Do men have an innate tendency to rape? Did the crime rate go down in the 1990s because two decades earlier poor women aborted children who would have been prone to violence? Is homosexuality the symptom of an infectious disease? Would it be consistent with our moral principles to give parents the option of euthanizing newborns with birth defects that would consign them to a life of pain and disability? Have religions killed a greater proportion of people than Nazism?
Steven Pinker, a philosophy professor at Harvard University, begins a recent article with these and other examples of what he terms “dangerous ideas.” By “dangerous ideas,” Pinker clarifies, he does not mean harmful technologies or evil ideologies. Instead, he refers to “statements of fact or policy that are defended with evidence and argument by serious scientists and thinkers but which are felt to challenge the collective decency of an age.” From a free speech perspective, these are often the ideas that society most vehemently seeks to censor and vilify, despite (or perhaps because of) the kernels of truth they may contain.
According to Pinker, history shows that people consistently “invest factual claims with ethical implications that today look ludicrous. The fear that the structure of our solar system has grave moral consequences is a venerable example.” So, he asks, why haven’t we learned? Why does the intellectual mainstream continue to persecute those who discuss dangerous ideas?
Pinker posits that one motivation could be that the acceptance of a certain idea may lead to a harmful, but most often unrealistic, outcome. In response to those who argue that the triumph of the “nature” side of the “nature vs. nurture” argument would lead to child abuse, Pinker says, “even if it turns out that parents don’t have the power to shape their children’s personalities, it would be wrong on grounds of simple human decency to abuse or neglect one’s children.” Another motivation may be society’s tendency to split into factions and then don “intellectual blinkers,” discouraging the discussion or recognition of ideas that threaten the faction’s belief. However, discouraging an idea a priori, he writes, “is the ultimate arrogance, as it assumes that one can be so certain about the goodness and truth of one’s own ideas that one is entitled to discourage other people’s opinions from even being examined.”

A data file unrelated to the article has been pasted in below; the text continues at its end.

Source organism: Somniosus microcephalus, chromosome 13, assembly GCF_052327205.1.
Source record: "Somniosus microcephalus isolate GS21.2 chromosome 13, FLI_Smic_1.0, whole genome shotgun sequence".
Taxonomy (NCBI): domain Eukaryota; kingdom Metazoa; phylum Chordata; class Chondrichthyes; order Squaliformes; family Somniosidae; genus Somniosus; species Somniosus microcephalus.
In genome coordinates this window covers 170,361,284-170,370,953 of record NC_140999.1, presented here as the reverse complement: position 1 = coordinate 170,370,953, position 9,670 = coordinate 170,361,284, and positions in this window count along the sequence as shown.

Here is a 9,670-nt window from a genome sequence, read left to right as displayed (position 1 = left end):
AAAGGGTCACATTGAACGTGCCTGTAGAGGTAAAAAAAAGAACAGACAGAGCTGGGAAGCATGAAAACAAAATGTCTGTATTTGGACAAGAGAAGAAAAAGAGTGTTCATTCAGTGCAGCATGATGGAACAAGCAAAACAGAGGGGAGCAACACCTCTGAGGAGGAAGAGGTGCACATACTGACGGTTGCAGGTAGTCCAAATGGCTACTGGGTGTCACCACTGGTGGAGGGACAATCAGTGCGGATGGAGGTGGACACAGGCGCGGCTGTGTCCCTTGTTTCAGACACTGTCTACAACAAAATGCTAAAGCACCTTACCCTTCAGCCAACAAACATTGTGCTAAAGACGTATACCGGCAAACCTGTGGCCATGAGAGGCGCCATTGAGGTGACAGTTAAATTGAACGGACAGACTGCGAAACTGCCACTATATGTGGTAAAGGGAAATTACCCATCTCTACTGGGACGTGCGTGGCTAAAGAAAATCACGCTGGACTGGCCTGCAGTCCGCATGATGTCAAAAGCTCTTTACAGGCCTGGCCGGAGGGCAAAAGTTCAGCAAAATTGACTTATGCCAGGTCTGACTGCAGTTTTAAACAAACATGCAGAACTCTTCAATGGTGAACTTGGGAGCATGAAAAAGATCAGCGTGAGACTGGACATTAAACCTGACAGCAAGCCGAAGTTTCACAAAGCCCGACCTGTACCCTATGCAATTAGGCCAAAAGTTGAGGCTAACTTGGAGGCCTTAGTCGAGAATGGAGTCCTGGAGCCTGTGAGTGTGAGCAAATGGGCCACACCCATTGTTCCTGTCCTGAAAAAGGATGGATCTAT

What is the solution? Pinker believes in our epistemological institutions: “When done right, science (together with other truth-seeking institutions, such as history and journalism) characterizes the world as it is, without regard to whose feelings get hurt.” However, he worries that the academy, the place where we most expect rigorous truth-seeking, is instead one of society’s most intolerant factions.
In his conclusion, Pinker mentions The Shadow University in a disappointed observation that intolerance in the academy has persisted for some time and will probably persist in the future. With the school year approaching, let’s hope that professors, administrators, and students join Pinker in defending the right to discuss dangerous ideas and see the wisdom in his eloquent summary:
If an idea really is false, only by examining it openly can we determine that it is false. At that point we will be in a better position to convince others that it is false than if we had let it fester in private, since our very avoidance of the issue serves as a tacit acknowledgment that it may be true. And if an idea is true, we had better accommodate our moral sensibilities to it, since no good can come from sanctifying a delusion.